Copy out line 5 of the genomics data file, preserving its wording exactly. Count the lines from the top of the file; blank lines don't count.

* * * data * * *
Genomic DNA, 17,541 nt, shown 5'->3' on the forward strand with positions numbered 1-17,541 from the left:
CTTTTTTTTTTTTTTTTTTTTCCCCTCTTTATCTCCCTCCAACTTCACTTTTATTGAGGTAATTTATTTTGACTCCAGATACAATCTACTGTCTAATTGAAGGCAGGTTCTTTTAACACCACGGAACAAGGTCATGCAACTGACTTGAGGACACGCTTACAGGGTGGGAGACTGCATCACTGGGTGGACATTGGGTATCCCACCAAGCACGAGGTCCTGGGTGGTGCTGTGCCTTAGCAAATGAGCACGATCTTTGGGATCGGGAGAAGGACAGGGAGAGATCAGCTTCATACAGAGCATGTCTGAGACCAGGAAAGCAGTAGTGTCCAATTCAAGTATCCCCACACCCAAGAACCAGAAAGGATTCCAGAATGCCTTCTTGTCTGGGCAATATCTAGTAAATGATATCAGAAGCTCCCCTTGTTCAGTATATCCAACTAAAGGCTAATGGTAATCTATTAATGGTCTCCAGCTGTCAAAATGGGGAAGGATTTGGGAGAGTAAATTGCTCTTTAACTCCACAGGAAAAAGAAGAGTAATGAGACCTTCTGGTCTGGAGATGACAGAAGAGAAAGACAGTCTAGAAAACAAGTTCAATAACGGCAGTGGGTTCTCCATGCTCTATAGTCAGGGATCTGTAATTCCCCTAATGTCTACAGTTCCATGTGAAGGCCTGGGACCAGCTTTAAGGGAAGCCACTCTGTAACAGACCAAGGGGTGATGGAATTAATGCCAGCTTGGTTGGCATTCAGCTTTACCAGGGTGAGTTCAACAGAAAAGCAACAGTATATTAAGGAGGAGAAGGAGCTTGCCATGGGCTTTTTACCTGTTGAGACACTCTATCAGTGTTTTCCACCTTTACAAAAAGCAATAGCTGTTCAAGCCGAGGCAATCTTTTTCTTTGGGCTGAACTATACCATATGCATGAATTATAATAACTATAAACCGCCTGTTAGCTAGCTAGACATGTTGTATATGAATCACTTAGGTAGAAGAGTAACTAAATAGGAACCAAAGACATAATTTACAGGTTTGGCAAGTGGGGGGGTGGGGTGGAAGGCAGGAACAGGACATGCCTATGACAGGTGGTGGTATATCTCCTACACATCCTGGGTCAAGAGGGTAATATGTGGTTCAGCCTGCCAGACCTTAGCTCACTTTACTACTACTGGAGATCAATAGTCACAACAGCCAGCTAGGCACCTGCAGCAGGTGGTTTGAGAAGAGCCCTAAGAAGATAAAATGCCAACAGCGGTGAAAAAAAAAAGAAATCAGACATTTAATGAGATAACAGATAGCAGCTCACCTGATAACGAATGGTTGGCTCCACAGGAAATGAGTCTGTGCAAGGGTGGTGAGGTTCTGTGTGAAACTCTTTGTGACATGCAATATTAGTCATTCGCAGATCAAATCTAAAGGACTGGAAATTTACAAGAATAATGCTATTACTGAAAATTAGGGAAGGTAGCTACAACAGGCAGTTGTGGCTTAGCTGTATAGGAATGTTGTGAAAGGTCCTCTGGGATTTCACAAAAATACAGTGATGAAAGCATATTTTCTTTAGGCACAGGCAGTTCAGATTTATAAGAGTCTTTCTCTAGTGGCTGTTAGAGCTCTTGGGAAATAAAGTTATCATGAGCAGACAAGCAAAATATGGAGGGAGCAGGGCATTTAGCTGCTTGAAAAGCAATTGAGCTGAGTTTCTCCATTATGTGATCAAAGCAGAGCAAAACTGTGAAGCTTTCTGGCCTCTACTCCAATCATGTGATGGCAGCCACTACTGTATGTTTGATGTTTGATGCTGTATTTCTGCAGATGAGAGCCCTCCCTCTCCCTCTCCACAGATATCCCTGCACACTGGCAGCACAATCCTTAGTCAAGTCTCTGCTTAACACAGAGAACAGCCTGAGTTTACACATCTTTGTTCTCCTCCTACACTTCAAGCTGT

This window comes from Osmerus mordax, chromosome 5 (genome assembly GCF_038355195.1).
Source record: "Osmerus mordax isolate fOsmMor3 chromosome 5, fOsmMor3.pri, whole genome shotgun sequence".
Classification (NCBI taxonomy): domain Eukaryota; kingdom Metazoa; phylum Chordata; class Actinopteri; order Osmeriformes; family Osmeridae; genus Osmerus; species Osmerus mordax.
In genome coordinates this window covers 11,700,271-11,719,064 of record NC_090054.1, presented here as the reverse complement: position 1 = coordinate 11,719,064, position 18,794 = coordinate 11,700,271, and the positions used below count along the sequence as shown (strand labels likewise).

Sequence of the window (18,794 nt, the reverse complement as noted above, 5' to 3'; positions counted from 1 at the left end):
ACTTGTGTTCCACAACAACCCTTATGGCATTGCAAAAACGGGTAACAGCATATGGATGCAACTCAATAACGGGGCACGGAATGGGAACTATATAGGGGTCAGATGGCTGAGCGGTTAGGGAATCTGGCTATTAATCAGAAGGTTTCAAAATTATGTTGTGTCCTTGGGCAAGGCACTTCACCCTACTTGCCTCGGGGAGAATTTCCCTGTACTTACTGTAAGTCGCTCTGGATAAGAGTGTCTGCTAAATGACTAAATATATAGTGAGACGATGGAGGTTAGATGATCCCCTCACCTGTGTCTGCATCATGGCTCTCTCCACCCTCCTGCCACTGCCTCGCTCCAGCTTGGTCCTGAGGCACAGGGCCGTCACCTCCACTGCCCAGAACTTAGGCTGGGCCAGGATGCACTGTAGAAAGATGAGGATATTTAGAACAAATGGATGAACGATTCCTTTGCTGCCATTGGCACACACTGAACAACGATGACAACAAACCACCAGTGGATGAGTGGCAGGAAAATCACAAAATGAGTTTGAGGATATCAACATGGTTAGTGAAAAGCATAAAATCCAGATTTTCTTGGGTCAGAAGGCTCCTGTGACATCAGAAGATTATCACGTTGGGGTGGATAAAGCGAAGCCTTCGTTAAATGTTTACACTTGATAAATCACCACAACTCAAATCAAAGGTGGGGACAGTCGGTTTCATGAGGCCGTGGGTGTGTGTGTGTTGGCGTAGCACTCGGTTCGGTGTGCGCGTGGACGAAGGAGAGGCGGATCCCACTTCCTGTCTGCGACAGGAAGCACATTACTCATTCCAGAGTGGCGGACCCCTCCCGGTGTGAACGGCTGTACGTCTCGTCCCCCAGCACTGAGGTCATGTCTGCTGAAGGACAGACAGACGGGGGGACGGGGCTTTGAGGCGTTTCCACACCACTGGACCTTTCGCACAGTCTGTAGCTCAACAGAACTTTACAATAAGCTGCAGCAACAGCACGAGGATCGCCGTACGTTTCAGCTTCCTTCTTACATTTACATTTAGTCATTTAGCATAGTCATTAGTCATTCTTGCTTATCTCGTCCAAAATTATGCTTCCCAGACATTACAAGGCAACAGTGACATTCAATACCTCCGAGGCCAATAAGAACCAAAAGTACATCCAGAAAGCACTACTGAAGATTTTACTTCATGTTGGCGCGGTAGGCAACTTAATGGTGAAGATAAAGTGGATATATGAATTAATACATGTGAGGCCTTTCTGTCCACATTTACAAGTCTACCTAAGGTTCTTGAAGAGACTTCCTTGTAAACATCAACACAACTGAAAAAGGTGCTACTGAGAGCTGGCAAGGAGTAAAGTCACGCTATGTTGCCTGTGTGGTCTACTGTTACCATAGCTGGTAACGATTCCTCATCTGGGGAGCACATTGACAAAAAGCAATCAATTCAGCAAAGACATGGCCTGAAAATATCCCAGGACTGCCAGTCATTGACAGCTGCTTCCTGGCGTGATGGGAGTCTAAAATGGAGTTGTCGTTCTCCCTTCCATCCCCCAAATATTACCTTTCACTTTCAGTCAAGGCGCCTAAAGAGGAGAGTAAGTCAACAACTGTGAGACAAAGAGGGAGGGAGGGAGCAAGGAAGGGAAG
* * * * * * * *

Classification (NCBI taxonomy): domain Eukaryota; kingdom Metazoa; phylum Chordata; class Actinopteri; order Osmeriformes; family Osmeridae; genus Osmerus; species Osmerus mordax.